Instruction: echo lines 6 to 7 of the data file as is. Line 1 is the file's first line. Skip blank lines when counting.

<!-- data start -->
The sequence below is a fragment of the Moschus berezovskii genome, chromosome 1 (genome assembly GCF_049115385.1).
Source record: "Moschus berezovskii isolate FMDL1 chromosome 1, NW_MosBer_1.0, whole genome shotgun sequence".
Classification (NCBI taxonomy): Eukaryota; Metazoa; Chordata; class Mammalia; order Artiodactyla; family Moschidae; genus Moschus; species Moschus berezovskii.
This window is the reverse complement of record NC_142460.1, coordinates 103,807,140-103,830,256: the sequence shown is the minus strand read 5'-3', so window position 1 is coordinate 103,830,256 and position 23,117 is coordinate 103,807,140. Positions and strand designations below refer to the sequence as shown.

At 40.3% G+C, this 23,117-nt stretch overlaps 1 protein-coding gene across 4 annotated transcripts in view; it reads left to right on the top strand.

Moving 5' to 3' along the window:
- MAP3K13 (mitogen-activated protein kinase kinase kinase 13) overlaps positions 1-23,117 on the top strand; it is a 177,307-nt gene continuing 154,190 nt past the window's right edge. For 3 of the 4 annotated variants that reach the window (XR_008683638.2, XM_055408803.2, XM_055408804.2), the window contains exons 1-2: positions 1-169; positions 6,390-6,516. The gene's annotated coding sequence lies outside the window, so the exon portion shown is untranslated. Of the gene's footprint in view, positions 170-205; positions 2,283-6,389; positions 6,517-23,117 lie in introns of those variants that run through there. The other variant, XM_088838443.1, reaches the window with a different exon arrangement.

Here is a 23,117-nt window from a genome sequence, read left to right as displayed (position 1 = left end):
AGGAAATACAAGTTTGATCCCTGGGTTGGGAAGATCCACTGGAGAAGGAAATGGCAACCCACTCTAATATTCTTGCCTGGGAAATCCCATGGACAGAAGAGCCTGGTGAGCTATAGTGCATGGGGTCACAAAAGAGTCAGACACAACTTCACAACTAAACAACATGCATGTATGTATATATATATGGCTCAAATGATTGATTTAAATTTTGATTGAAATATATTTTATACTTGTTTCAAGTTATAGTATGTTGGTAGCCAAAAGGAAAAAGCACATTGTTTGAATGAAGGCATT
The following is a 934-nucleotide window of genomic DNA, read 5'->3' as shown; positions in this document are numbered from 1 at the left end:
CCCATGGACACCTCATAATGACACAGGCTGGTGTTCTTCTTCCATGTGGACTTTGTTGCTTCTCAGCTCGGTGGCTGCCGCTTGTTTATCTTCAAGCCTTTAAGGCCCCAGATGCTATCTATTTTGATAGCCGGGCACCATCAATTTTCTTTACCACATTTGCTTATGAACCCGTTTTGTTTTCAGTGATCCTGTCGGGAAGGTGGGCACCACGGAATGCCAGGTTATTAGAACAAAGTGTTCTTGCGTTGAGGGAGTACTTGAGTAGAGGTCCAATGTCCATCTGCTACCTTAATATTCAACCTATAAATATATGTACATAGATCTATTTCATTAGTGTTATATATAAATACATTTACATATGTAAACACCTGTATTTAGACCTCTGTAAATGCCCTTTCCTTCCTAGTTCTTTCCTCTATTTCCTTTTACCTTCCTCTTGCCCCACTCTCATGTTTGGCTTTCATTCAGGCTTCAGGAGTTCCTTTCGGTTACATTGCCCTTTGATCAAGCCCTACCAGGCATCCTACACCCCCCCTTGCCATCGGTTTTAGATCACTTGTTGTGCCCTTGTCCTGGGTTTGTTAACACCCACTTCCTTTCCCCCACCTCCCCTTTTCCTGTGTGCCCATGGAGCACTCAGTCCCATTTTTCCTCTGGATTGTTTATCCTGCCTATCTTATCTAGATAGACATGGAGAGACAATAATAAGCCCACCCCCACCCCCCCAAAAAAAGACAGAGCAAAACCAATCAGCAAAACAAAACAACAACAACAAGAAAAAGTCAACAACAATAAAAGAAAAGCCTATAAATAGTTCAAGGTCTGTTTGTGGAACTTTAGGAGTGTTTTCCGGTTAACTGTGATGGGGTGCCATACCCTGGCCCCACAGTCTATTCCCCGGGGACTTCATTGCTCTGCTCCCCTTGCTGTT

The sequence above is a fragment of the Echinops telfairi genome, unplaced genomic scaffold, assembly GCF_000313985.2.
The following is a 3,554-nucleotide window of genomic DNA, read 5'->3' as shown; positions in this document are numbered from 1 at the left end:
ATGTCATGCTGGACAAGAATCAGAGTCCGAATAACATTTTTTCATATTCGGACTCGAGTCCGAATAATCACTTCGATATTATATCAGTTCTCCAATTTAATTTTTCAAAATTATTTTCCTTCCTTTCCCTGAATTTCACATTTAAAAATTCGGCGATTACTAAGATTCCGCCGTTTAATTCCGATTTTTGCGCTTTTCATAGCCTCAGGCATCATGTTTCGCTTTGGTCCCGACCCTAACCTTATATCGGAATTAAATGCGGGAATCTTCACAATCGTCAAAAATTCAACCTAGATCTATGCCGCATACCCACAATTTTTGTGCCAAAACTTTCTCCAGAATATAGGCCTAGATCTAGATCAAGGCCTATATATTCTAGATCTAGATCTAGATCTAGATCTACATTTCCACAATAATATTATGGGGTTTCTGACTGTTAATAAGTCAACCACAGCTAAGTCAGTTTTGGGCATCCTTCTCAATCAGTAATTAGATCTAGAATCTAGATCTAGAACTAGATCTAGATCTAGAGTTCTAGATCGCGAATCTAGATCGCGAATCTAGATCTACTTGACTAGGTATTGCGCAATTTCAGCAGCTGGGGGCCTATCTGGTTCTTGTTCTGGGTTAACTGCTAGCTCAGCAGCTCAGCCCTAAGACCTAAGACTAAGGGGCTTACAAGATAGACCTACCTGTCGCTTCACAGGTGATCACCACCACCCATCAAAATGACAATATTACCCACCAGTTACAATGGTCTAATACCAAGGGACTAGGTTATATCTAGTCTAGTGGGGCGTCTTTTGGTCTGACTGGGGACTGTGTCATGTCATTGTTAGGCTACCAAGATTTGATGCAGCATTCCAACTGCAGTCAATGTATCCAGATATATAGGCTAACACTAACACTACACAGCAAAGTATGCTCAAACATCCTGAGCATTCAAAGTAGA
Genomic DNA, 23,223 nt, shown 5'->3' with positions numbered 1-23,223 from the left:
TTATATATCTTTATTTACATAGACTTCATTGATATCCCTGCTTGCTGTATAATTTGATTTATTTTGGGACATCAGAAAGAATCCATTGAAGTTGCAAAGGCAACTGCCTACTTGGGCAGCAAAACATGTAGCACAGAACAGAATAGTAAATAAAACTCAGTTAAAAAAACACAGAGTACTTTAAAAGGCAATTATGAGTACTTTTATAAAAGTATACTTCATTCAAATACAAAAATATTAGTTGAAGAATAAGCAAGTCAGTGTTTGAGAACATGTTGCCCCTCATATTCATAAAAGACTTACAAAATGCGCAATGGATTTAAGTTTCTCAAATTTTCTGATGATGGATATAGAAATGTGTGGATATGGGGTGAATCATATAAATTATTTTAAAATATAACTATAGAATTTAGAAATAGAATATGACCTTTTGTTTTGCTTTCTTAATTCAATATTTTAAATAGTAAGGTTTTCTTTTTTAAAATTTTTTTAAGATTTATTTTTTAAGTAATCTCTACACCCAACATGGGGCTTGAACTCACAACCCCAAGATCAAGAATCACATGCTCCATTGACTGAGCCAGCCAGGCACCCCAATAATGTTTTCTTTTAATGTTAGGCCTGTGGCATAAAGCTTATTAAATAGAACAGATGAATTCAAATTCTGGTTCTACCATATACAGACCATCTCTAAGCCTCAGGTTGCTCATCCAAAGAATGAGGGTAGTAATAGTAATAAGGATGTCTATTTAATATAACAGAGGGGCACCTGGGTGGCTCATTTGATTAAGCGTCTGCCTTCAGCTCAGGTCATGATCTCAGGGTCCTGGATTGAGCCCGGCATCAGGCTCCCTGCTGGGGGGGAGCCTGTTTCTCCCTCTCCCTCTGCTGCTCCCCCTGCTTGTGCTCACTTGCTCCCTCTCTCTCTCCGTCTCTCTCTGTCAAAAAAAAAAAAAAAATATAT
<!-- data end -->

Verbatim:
Moving 5' to 3' along the window:
- MAP3K13 (mitogen-activated protein kinase kinase kinase 13) overlaps positions 1-23,117 on the top strand; it is a 177,307-nt gene continuing 154,190 nt past the window's right edge. For 3 of the 4 annotated variants that reach the window (XR_008683638.2, XM_055408803.2, XM_055408804.2), the window contains exons 1-2: positions 1-169; positions 6,390-6,516. The gene's annotated coding sequence lies outside the window, so the exon portion shown is untranslated. Of the gene's footprint in view, positions 170-205; positions 2,283-6,389; positions 6,517-23,117 lie in introns of those variants that run through there. The other variant, XM_088838443.1, reaches the window with a different exon arrangement.